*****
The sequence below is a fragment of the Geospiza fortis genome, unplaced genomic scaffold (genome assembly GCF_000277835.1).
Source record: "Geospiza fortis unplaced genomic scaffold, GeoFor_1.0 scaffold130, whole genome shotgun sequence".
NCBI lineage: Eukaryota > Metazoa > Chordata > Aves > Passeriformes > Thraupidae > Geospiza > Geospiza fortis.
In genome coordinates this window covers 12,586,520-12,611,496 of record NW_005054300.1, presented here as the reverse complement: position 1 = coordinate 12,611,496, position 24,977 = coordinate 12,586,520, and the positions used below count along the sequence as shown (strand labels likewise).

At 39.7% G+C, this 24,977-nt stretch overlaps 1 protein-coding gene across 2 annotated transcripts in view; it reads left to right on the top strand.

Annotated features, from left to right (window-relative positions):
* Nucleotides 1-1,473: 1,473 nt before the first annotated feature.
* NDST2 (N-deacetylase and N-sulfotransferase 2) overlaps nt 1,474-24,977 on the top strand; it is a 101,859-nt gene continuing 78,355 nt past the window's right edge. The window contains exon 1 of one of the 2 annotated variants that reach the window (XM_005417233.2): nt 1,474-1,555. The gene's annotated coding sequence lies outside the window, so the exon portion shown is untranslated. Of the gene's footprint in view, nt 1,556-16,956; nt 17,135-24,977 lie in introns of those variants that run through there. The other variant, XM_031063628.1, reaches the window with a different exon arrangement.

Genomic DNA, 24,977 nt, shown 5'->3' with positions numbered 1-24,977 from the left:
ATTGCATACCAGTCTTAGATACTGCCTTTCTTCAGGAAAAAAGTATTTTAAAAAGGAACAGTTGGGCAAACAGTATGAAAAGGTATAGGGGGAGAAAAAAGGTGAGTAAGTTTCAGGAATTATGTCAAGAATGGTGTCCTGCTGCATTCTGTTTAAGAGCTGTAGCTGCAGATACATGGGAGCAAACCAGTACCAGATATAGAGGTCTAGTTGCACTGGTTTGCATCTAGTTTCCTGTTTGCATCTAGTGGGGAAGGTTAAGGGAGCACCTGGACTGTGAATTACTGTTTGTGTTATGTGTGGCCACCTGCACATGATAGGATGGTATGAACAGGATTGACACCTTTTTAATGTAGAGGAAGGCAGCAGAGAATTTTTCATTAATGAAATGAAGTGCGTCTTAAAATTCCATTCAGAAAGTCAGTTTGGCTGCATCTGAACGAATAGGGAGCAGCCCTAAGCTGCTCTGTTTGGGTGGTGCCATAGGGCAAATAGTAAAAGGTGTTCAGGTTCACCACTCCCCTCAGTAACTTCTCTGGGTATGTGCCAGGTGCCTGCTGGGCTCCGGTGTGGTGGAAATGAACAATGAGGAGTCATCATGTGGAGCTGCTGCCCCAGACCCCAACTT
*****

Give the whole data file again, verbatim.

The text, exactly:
The sequence below is a fragment of the Geospiza fortis genome, unplaced genomic scaffold (genome assembly GCF_000277835.1).
Source record: "Geospiza fortis unplaced genomic scaffold, GeoFor_1.0 scaffold130, whole genome shotgun sequence".
NCBI lineage: Eukaryota > Metazoa > Chordata > Aves > Passeriformes > Thraupidae > Geospiza > Geospiza fortis.
In genome coordinates this window covers 12,586,520-12,611,496 of record NW_005054300.1, presented here as the reverse complement: position 1 = coordinate 12,611,496, position 24,977 = coordinate 12,586,520, and the positions used below count along the sequence as shown (strand labels likewise).

At 39.7% G+C, this 24,977-nt stretch overlaps 1 protein-coding gene across 2 annotated transcripts in view; it reads left to right on the top strand.

Annotated features, from left to right (window-relative positions):
* Nucleotides 1-1,473: 1,473 nt before the first annotated feature.
* NDST2 (N-deacetylase and N-sulfotransferase 2) overlaps nt 1,474-24,977 on the top strand; it is a 101,859-nt gene continuing 78,355 nt past the window's right edge. The window contains exon 1 of one of the 2 annotated variants that reach the window (XM_005417233.2): nt 1,474-1,555. The gene's annotated coding sequence lies outside the window, so the exon portion shown is untranslated. Of the gene's footprint in view, nt 1,556-16,956; nt 17,135-24,977 lie in introns of those variants that run through there. The other variant, XM_031063628.1, reaches the window with a different exon arrangement.

Genomic DNA, 24,977 nt, shown 5'->3' with positions numbered 1-24,977 from the left:
ATTGCATACCAGTCTTAGATACTGCCTTTCTTCAGGAAAAAAGTATTTTAAAAAGGAACAGTTGGGCAAACAGTATGAAAAGGTATAGGGGGAGAAAAAAGGTGAGTAAGTTTCAGGAATTATGTCAAGAATGGTGTCCTGCTGCATTCTGTTTAAGAGCTGTAGCTGCAGATACATGGGAGCAAACCAGTACCAGATATAGAGGTCTAGTTGCACTGGTTTGCATCTAGTTTCCTGTTTGCATCTAGTGGGGAAGGTTAAGGGAGCACCTGGACTGTGAATTACTGTTTGTGTTATGTGTGGCCACCTGCACATGATAGGATGGTATGAACAGGATTGACACCTTTTTAATGTAGAGGAAGGCAGCAGAGAATTTTTCATTAATGAAATGAAGTGCGTCTTAAAATTCCATTCAGAAAGTCAGTTTGGCTGCATCTGAACGAATAGGGAGCAGCCCTAAGCTGCTCTGTTTGGGTGGTGCCATAGGGCAAATAGTAAAAGGTGTTCAGGTTCACCACTCCCCTCAGTAACTTCTCTGGGTATGTGCCAGGTGCCTGCTGGGCTCCGGTGTGGTGGAAATGAACAATGAGGAGTCATCATGTGGAGCTGCTGCCCCAGACCCCAACTT